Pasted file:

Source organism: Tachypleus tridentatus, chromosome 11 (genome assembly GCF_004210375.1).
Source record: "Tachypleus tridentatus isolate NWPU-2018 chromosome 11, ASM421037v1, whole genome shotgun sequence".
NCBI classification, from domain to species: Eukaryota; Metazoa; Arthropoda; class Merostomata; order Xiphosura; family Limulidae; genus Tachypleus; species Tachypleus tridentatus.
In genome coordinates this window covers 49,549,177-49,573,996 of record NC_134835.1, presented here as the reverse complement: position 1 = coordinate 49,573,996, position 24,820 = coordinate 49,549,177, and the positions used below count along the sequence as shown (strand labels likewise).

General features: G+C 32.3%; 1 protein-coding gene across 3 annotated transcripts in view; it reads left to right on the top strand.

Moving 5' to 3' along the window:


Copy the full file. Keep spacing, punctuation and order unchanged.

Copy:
Source organism: Tachypleus tridentatus, chromosome 11 (genome assembly GCF_004210375.1).
Source record: "Tachypleus tridentatus isolate NWPU-2018 chromosome 11, ASM421037v1, whole genome shotgun sequence".
NCBI classification, from domain to species: Eukaryota; Metazoa; Arthropoda; class Merostomata; order Xiphosura; family Limulidae; genus Tachypleus; species Tachypleus tridentatus.
In genome coordinates this window covers 49,549,177-49,573,996 of record NC_134835.1, presented here as the reverse complement: position 1 = coordinate 49,573,996, position 24,820 = coordinate 49,549,177, and the positions used below count along the sequence as shown (strand labels likewise).

General features: G+C 32.3%; 1 protein-coding gene across 3 annotated transcripts in view; it reads left to right on the top strand.

Moving 5' to 3' along the window: